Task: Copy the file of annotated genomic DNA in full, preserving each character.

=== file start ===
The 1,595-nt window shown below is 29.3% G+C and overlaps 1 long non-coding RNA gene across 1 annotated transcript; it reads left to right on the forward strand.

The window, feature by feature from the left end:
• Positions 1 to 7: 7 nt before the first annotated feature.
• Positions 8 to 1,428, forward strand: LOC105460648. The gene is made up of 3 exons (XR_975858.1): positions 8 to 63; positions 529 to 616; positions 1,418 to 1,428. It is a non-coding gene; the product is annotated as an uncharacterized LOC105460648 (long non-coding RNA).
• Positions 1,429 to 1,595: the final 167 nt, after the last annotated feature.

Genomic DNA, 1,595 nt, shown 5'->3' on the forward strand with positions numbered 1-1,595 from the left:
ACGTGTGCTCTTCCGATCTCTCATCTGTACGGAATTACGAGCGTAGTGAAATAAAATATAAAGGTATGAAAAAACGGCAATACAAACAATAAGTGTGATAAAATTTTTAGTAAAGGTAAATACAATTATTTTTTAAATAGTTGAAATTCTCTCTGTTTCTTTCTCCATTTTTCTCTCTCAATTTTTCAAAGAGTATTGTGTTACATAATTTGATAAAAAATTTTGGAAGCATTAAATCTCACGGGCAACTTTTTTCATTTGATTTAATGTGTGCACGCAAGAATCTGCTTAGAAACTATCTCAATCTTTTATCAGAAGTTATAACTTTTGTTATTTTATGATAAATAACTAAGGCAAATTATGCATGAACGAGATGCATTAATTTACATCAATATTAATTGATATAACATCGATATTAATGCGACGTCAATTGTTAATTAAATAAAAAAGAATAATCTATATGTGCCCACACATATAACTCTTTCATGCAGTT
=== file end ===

The 1,595-nt window shown below is 29.3% G+C and overlaps 1 long non-coding RNA gene across 1 annotated transcript; it reads left to right on the forward strand.

The window, feature by feature from the left end:
• Positions 1 to 7: 7 nt before the first annotated feature.
• Positions 8 to 1,428, forward strand: LOC105460648. The gene is made up of 3 exons (XR_975858.1): positions 8 to 63; positions 529 to 616; positions 1,418 to 1,428. It is a non-coding gene; the product is annotated as an uncharacterized LOC105460648 (long non-coding RNA).
• Positions 1,429 to 1,595: the final 167 nt, after the last annotated feature.

Genomic DNA, 1,595 nt, shown 5'->3' on the forward strand with positions numbered 1-1,595 from the left:
ACGTGTGCTCTTCCGATCTCTCATCTGTACGGAATTACGAGCGTAGTGAAATAAAATATAAAGGTATGAAAAAACGGCAATACAAACAATAAGTGTGATAAAATTTTTAGTAAAGGTAAATACAATTATTTTTTAAATAGTTGAAATTCTCTCTGTTTCTTTCTCCATTTTTCTCTCTCAATTTTTCAAAGAGTATTGTGTTACATAATTTGATAAAAAATTTTGGAAGCATTAAATCTCACGGGCAACTTTTTTCATTTGATTTAATGTGTGCACGCAAGAATCTGCTTAGAAACTATCTCAATCTTTTATCAGAAGTTATAACTTTTGTTATTTTATGATAAATAACTAAGGCAAATTATGCATGAACGAGATGCATTAATTTACATCAATATTAATTGATATAACATCGATATTAATGCGACGTCAATTGTTAATTAAATAAAAAAGAATAATCTATATGTGCCCACACATATAACTCTTTCATGCAGTT